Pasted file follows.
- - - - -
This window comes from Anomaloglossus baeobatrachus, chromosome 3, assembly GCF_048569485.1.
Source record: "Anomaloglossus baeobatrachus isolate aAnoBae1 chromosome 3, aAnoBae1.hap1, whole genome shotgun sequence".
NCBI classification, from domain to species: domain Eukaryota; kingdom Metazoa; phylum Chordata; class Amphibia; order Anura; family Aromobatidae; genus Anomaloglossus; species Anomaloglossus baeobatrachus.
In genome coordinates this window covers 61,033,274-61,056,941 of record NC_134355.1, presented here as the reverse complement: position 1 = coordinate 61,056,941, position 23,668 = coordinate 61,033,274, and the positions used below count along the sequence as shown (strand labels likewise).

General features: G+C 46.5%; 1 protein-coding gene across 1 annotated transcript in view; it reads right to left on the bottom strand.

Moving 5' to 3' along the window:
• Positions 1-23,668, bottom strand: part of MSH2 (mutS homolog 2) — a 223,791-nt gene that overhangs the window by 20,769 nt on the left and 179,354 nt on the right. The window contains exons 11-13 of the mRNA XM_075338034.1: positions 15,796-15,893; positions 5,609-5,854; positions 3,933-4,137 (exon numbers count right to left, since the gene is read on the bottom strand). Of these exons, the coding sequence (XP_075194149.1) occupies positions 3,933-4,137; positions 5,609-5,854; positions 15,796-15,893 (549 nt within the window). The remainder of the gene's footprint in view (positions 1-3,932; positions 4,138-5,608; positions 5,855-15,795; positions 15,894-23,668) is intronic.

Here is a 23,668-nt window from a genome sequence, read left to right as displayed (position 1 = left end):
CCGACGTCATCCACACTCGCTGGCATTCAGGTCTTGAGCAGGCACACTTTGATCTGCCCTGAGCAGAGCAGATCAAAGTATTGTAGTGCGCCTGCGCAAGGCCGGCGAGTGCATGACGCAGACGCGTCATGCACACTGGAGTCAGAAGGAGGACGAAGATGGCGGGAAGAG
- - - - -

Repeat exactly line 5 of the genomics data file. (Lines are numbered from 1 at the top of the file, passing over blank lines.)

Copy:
General features: G+C 46.5%; 1 protein-coding gene across 1 annotated transcript in view; it reads right to left on the bottom strand.